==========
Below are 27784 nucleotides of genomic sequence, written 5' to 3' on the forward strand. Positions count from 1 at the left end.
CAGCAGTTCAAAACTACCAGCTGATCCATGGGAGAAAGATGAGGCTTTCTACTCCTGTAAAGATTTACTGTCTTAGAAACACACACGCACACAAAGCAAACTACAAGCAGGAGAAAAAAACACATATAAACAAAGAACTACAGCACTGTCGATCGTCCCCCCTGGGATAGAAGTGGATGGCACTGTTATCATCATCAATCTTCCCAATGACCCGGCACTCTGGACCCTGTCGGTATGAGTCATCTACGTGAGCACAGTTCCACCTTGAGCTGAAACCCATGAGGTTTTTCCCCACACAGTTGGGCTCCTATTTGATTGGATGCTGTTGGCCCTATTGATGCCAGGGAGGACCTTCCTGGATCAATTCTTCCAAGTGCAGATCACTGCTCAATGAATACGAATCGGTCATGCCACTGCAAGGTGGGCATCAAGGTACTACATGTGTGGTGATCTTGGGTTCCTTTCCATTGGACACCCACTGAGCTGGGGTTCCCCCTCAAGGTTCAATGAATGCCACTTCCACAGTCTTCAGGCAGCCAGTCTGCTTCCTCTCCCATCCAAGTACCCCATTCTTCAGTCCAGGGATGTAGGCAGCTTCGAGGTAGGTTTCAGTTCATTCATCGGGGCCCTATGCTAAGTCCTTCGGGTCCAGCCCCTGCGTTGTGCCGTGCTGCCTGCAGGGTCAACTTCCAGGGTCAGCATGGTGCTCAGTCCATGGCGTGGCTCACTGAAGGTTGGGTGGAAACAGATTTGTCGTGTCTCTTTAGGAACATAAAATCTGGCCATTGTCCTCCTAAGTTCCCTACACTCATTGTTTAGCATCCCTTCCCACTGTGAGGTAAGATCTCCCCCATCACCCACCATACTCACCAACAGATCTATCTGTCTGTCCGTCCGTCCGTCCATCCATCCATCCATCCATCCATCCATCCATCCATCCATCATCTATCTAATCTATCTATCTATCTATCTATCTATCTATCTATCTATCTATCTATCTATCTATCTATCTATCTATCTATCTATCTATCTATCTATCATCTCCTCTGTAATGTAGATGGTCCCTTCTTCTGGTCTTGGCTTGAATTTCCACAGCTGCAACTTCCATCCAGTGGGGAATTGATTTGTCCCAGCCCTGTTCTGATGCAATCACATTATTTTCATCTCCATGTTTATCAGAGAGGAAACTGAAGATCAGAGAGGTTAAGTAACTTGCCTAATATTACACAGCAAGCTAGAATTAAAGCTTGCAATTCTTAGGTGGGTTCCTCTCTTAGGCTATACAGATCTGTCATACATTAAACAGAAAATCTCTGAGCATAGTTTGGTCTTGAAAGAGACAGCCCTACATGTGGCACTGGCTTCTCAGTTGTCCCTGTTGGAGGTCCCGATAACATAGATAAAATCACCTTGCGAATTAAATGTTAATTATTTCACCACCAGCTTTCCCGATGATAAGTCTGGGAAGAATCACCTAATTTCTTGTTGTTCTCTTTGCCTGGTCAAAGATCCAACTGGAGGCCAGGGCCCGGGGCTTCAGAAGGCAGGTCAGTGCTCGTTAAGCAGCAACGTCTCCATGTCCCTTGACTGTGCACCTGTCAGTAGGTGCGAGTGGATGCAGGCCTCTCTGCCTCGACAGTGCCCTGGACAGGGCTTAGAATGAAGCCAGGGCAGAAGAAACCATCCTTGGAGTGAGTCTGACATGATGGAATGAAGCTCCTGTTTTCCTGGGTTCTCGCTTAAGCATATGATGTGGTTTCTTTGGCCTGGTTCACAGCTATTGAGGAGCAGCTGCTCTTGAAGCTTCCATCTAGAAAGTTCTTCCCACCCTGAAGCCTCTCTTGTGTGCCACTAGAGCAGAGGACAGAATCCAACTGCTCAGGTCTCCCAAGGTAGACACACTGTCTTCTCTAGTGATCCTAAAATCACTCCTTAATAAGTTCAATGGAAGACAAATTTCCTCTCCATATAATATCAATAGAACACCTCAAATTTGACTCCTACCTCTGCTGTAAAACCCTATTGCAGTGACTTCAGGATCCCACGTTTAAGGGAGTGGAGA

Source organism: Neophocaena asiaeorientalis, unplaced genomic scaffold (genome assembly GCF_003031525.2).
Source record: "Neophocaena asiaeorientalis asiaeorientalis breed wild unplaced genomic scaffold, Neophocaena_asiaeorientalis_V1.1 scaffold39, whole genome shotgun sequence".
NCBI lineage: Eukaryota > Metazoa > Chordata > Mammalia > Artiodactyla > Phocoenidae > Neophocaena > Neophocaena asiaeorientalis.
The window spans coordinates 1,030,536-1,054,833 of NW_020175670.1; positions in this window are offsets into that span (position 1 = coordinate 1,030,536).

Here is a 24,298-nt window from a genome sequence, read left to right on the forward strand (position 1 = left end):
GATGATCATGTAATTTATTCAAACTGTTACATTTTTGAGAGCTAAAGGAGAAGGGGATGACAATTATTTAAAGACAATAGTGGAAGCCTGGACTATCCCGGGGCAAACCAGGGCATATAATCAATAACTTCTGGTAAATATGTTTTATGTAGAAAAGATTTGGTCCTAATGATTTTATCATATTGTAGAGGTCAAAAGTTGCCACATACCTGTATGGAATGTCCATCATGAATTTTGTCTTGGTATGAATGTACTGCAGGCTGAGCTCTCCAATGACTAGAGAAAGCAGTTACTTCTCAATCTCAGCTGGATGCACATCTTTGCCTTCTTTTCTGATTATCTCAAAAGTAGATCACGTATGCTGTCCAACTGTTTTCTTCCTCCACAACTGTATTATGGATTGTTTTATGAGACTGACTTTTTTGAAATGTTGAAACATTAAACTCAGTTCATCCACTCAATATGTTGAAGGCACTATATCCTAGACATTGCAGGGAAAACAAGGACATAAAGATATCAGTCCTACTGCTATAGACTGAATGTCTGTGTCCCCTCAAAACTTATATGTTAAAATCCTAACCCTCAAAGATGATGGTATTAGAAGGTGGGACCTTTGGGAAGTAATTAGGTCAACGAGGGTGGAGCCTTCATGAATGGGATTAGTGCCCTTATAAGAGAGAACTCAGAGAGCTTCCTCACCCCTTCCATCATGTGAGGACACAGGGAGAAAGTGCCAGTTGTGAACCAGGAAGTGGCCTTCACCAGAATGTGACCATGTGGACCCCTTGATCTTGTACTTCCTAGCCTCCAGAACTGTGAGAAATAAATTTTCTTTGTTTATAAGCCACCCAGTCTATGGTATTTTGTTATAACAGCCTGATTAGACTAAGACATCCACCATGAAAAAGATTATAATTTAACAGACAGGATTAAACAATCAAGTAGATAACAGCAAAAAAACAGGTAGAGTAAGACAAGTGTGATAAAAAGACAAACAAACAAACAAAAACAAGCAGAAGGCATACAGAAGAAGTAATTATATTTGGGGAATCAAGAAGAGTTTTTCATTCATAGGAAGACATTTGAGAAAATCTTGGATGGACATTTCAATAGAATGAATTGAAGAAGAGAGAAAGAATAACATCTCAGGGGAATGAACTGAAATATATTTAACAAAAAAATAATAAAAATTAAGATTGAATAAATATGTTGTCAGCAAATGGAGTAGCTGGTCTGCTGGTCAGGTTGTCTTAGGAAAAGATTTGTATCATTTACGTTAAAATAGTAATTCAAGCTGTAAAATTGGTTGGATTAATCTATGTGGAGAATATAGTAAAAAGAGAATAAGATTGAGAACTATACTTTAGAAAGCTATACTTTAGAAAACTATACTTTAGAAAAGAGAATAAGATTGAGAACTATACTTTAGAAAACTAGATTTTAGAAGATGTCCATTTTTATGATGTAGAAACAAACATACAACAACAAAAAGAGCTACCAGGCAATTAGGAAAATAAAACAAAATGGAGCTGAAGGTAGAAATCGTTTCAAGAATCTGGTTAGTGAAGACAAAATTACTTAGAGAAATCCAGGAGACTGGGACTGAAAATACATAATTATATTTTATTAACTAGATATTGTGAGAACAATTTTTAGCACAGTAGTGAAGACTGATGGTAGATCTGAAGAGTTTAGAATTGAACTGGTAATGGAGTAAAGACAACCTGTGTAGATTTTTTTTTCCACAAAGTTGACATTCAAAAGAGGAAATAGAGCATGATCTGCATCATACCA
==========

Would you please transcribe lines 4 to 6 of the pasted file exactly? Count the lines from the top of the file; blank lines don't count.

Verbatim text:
Source record: "Neophocaena asiaeorientalis asiaeorientalis breed wild unplaced genomic scaffold, Neophocaena_asiaeorientalis_V1.1 scaffold39, whole genome shotgun sequence".
NCBI lineage: Eukaryota > Metazoa > Chordata > Mammalia > Artiodactyla > Phocoenidae > Neophocaena > Neophocaena asiaeorientalis.
The window spans coordinates 1,030,536-1,054,833 of NW_020175670.1; positions in this window are offsets into that span (position 1 = coordinate 1,030,536).